August 22, 2023
Soil samples reveal nutrient levels in the soil. However, just because nutrients are present doesn’t mean they make it into the corn plant when needed. That’s why many crop consultants recommend also using tissue testing during the growing season to get a better handle on actual nutrient levels inside your corn plants.
Betsy Bower believes strongly in tissue testing. Bower, an agronomist with Ceres Solutions, works with both irrigated and nonirrigated fields for customers in west-central and south-central Indiana. She notes that although some farmers prefer an intensive tissue-sampling program, some customers at least like to see a minimal number of tissue sample results during the season.
“For someone just getting started in tissue testing, we recommend pulling a minimum of three samples during the year,” Bower says. “The first is at V5, the second around V10 to V12, and the third sample early in the reproductive phase.”
Even if you haven’t sampled before, there’s still time to sample fields to see what you can learn yet this season. When sampling during the reproductive stage, pull ear leaves from 20 or more plants, Bower advises.
“We try to walk a random pattern through the area we want the sample to represent, pulling leaves at random,” she says. “Leaves go into a bag, and it’s shipped to a lab. We can have results in just a few days.”
Tissue sampling results
The Corn Watch ’23 field was sampled at V5 and V12 to V14 already this season. Three separate areas of the large field were sampled each time. Ceres Solutions covered the cost of shipping and processing samples. The Corn Watch ’23 project is sponsored by Seed Genetics Direct. Here’s a brief look at what tissue sampling revealed so far this season:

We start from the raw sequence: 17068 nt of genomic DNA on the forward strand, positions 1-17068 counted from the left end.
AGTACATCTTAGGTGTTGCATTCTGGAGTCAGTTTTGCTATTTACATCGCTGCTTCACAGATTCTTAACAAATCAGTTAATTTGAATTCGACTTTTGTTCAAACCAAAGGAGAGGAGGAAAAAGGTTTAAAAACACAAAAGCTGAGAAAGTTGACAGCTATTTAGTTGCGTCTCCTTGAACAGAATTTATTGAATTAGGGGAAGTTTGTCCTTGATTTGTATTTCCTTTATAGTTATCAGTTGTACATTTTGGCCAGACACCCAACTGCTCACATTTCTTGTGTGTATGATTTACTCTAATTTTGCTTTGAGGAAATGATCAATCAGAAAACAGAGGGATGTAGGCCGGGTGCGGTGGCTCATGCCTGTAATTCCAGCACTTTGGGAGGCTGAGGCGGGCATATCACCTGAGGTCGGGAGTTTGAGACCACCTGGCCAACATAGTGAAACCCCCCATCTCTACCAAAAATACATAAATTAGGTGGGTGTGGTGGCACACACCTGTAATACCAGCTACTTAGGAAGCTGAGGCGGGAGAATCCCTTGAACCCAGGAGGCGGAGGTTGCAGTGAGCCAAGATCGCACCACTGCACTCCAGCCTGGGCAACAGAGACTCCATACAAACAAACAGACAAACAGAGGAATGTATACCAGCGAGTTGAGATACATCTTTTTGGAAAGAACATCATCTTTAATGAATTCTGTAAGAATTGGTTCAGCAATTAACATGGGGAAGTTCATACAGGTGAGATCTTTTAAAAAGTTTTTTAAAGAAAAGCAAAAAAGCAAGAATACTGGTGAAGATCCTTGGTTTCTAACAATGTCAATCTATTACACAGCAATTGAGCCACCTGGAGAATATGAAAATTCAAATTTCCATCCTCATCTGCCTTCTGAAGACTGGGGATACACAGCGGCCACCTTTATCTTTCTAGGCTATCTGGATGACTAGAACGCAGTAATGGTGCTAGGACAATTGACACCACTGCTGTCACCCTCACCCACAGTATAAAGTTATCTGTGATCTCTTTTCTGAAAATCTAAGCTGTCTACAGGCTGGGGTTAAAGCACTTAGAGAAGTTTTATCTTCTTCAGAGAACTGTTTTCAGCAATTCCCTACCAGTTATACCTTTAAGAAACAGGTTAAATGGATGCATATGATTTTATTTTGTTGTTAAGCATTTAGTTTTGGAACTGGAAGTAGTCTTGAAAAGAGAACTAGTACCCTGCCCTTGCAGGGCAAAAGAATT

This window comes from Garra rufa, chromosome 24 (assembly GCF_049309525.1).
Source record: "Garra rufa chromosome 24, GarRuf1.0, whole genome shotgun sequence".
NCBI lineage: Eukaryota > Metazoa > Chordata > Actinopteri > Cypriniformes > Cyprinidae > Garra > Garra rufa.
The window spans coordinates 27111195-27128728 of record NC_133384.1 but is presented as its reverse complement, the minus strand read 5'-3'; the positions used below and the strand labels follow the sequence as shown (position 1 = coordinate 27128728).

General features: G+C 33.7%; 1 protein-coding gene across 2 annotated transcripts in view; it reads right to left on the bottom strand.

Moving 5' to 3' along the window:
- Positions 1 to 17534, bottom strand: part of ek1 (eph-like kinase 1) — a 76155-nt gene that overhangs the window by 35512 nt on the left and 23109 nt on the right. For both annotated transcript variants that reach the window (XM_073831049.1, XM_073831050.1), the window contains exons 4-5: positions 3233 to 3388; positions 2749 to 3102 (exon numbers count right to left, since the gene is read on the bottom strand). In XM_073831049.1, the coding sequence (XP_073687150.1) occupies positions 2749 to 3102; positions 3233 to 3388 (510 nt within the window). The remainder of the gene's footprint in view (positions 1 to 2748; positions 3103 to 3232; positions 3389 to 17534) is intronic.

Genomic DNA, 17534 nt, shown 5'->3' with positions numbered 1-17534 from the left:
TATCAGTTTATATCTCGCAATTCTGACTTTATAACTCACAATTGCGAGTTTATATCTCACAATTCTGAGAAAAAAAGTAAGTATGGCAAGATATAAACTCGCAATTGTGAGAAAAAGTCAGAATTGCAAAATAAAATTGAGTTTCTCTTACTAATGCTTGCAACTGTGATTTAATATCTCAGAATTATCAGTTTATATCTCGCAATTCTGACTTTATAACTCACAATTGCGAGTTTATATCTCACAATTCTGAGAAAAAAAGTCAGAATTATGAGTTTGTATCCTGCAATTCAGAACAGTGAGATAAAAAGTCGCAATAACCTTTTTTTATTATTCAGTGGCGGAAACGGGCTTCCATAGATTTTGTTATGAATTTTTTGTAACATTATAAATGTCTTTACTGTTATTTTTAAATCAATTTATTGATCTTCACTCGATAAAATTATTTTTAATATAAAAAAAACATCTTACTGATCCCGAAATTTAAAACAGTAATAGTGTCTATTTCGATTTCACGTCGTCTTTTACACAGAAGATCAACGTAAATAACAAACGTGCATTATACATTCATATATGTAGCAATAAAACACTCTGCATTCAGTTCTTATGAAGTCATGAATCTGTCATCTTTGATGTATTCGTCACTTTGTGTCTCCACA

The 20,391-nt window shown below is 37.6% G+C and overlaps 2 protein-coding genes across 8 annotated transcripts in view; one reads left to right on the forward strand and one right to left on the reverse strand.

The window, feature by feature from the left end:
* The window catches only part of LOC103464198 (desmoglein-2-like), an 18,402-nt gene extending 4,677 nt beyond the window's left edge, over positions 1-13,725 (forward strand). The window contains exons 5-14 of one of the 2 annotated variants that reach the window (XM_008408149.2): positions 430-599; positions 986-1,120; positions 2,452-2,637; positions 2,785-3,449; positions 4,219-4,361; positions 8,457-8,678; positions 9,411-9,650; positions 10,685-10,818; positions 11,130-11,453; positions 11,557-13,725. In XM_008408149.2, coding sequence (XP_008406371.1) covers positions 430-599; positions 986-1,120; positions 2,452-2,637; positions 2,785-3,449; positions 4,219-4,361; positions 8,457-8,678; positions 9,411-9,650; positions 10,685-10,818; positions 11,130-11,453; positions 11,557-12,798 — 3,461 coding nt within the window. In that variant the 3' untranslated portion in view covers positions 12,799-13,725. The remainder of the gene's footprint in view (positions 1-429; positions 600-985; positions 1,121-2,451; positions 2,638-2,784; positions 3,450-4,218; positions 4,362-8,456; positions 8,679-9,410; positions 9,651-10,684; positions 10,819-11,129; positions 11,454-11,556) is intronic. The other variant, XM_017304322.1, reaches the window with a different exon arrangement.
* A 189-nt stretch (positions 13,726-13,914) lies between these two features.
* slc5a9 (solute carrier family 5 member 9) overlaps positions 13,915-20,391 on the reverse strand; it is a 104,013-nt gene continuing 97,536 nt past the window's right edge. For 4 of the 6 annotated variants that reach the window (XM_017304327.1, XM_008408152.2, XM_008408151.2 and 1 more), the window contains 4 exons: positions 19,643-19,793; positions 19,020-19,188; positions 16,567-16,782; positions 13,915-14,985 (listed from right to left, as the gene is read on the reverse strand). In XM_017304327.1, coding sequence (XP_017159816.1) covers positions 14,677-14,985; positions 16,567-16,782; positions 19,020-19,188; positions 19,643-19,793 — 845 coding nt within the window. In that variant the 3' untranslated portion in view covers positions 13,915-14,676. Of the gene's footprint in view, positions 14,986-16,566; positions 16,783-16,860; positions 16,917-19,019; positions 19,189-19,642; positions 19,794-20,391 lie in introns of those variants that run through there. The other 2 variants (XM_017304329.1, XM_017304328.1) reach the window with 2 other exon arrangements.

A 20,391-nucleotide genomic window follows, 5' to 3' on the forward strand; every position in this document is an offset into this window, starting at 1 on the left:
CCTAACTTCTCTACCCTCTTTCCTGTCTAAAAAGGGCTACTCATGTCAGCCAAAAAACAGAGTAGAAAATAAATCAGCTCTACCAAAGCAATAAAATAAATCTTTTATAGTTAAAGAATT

V5 sampling. For two of the three samples, zinc, boron and phosphorus were a bit low, and for the third sample, zinc, boron and manganese were low. Otherwise, samples were pretty much on target. At that point, Bower recommended a foliar application of zinc and boron, with a micronutrient package added for the area represented by the third sample, where micronutrients in general were lower. The operator applied foliar fertilizer.
“One advantage of tissue testing is that early in the season, you can use results to fine-tune how you apply foliar fertilizer to be most efficient,” Bower says.
Midseason sampling. Rains were just starting to return after an extremely dry late May and June. Overall, sampling results were positive, especially for nitrogen. However, potassium and some micronutrients were consistently on the low side.
“Potassium and manganese tend to test low if samples are pulled during dry weather,” Bower says. “Nitrogen levels were good, but the nitrogen-to-potassium ration was a bit wide. We watch this ratio because nitrogen is not as efficient at growing the plant and filling the ear if potassium is low.”
On the plus side, the nitrogen-to-sulfur ratio was in the preferred range in all three of the individual samples.
“These ratios give us a better idea of how nutrient levels compare to each other in the plant,” Bower concludes.
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